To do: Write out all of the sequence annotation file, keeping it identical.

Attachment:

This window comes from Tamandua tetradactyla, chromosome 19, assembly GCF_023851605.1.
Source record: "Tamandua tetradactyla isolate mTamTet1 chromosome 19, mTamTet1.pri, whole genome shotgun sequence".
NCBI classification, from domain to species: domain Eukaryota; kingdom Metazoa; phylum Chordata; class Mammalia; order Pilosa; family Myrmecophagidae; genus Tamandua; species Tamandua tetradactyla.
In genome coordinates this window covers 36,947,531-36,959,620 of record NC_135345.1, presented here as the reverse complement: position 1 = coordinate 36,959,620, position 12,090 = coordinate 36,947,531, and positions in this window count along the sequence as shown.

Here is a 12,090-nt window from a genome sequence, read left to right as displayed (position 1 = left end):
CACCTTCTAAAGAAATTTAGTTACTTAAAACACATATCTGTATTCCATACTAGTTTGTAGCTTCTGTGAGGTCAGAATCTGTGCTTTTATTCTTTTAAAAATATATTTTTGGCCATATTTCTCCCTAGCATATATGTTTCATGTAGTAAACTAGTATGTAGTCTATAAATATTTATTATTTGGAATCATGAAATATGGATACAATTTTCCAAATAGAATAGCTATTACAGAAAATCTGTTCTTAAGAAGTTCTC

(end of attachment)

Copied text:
This window comes from Tamandua tetradactyla, chromosome 19, assembly GCF_023851605.1.
Source record: "Tamandua tetradactyla isolate mTamTet1 chromosome 19, mTamTet1.pri, whole genome shotgun sequence".
NCBI classification, from domain to species: domain Eukaryota; kingdom Metazoa; phylum Chordata; class Mammalia; order Pilosa; family Myrmecophagidae; genus Tamandua; species Tamandua tetradactyla.
In genome coordinates this window covers 36,947,531-36,959,620 of record NC_135345.1, presented here as the reverse complement: position 1 = coordinate 36,959,620, position 12,090 = coordinate 36,947,531, and positions in this window count along the sequence as shown.

Here is a 12,090-nt window from a genome sequence, read left to right as displayed (position 1 = left end):
CACCTTCTAAAGAAATTTAGTTACTTAAAACACATATCTGTATTCCATACTAGTTTGTAGCTTCTGTGAGGTCAGAATCTGTGCTTTTATTCTTTTAAAAATATATTTTTGGCCATATTTCTCCCTAGCATATATGTTTCATGTAGTAAACTAGTATGTAGTCTATAAATATTTATTATTTGGAATCATGAAATATGGATACAATTTTCCAAATAGAATAGCTATTACAGAAAATCTGTTCTTAAGAAGTTCTC